Hayden Paddon and co-driver Seb Marshall are sixth after the first full day of Rally Italia Sardegna where unseasonal rain throughout the day created tricky conditions for all on Friday (CEST).
A key challenge was how to pick the most effective combination of soft and hard Michelin tyres for rain-drenched roads which were totally uncharacteristic of the typically hot and dusty Sardinian gravel stages.
After a solid run on Thursday evening’s super special stage, the pair were fifth overall heading into Friday’s 126.18km and eight stages. Friday’s running order is defined by current drivers’ championship position, so Paddon ran 11th on the road. With the stages getting more difficult and often slippery with every passing car, Paddon had his work cut out for him, finishing the morning loop of four stages down in ninth overall in a close battle with those surrounding him on the leader-board.
Standing water on the early afternoon stages saw most times slower than the morning runs. Despite an overshoot on SS5, Paddon and Marshall managed the fifth quickest time to inch up to eighth overall. Bemoaning the difficulty of picking the right tyres for the conditions, Paddon pushed on through the afternoon. The demise of Ott Tänak and Teemu Suninen on SS9 allowed Paddon to move up into sixth overall, just over a minute behind rally leader Sebastien Ogier and only 3.2 seconds behind Mads Ostberg in fifth.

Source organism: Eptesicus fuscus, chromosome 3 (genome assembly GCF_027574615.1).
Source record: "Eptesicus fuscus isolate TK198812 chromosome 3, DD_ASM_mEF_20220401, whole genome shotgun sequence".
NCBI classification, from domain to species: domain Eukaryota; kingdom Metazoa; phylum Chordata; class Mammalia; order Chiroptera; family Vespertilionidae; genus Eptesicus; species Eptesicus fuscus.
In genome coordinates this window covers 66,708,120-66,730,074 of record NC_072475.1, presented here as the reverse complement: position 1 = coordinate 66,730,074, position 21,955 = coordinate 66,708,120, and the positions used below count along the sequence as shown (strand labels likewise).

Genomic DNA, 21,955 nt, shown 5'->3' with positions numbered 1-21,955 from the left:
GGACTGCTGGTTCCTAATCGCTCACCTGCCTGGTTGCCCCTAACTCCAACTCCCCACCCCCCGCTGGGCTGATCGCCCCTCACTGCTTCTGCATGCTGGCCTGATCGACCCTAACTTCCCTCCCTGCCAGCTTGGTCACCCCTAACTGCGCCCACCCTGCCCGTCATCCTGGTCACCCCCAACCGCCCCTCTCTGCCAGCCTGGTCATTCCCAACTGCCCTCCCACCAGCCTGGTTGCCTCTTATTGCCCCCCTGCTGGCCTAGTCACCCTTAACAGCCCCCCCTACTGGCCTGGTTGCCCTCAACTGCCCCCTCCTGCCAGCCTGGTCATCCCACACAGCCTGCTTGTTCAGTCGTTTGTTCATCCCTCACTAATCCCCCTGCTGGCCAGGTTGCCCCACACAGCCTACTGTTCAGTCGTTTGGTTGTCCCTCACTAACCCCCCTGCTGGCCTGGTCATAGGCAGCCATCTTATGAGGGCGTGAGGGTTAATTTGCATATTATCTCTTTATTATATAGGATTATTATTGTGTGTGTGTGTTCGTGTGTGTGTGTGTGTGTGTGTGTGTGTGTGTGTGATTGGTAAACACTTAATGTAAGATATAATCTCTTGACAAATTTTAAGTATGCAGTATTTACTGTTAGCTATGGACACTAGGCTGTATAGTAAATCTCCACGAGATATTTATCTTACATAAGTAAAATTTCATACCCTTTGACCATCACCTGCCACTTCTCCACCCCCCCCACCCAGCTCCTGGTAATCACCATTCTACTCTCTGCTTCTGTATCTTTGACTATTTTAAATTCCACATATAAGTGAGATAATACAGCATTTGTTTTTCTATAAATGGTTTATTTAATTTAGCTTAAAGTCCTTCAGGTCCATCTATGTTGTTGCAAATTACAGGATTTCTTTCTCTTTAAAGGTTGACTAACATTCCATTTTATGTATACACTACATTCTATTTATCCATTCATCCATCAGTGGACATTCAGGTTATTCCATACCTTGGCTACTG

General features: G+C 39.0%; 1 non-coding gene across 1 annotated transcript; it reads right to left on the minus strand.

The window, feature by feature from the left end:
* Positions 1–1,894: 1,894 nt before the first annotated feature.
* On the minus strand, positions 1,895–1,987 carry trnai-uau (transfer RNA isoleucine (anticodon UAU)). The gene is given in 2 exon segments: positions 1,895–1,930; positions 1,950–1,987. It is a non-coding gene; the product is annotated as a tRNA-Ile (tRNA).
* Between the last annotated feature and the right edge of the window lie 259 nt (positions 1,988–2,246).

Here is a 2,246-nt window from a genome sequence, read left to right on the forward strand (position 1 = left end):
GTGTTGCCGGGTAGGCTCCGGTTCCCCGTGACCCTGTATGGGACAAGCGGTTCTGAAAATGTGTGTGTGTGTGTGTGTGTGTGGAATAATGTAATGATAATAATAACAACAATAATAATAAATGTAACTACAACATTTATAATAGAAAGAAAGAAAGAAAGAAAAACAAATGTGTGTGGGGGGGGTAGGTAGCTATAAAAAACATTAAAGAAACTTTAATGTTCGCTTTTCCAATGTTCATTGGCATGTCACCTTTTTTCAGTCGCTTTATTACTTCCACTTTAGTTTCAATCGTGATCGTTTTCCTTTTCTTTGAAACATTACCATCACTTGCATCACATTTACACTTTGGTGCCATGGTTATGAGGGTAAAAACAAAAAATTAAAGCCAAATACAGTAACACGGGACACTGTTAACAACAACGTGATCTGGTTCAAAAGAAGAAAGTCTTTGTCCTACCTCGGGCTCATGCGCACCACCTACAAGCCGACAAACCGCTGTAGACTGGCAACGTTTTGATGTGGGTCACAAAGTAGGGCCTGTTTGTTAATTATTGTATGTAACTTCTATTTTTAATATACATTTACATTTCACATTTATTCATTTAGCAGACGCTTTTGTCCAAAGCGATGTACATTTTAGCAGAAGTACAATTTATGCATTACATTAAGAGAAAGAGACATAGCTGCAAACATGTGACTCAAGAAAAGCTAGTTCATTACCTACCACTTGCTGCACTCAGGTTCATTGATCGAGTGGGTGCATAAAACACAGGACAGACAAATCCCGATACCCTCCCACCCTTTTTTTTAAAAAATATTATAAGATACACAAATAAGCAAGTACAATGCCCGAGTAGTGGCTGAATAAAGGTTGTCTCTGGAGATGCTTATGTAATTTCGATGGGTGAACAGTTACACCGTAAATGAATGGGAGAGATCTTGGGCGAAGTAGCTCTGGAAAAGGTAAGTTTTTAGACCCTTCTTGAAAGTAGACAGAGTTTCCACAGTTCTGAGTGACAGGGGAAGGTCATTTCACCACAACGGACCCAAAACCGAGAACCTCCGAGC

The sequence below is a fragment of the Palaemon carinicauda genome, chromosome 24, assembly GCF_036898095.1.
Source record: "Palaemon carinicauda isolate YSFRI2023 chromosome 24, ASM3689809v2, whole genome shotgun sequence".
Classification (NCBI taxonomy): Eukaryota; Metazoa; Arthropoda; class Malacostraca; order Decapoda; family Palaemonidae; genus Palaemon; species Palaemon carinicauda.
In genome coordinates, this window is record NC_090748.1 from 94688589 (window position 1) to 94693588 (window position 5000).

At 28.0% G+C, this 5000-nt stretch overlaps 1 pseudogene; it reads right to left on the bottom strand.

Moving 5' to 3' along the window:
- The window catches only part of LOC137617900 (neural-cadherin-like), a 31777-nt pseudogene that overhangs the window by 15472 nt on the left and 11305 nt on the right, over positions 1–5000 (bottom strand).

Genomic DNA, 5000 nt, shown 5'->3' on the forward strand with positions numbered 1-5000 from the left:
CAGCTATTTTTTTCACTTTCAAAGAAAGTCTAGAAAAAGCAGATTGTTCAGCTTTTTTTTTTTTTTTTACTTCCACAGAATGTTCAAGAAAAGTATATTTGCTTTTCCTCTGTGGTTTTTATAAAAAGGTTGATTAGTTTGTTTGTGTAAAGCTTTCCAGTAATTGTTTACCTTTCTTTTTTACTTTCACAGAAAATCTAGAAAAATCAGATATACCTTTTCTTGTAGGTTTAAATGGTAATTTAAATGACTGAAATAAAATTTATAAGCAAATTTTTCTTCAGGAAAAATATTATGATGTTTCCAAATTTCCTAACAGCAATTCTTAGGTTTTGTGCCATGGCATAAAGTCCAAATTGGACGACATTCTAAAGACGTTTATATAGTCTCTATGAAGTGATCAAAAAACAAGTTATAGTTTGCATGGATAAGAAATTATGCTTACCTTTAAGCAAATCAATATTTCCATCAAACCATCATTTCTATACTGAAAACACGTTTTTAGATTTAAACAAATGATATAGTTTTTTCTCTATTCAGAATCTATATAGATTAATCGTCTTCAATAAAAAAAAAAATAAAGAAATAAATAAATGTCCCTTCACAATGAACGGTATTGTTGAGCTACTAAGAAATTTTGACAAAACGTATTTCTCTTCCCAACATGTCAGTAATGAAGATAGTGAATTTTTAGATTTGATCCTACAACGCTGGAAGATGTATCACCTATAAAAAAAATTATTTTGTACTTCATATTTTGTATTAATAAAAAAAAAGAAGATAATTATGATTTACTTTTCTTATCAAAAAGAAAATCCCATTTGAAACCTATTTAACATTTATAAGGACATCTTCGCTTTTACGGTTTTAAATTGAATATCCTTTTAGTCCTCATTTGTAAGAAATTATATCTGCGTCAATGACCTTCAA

Speaking of Friday’s eight stages, Paddon said: “We can’t be happy with our performance or results today. Whatever we have tried just hasn’t worked. Nothing has been clicking. We took a bit of a gamble this morning with the tyre choice, expecting it to dry out more than it eventually did. Tyres aside, we haven’t had the rhythm we need, nor the confidence to push. We have had little choice but to play the sensible game and get to the end of the day without having any issues. We are in the top-six but that is little consolation. We need to let the times come more naturally, and there are some things you can’t shake a magic wand at. We’ll sleep on it tonight and start again on Saturday morning.”
Seven stages will be run on Saturday over a competitive distance of 146.56km – the longest individual day of the event – before the rally concludes on Sunday. It’s anticipated Paddon and Marshall will run third on the road and the stages are expected to be drier than Friday’s conditions.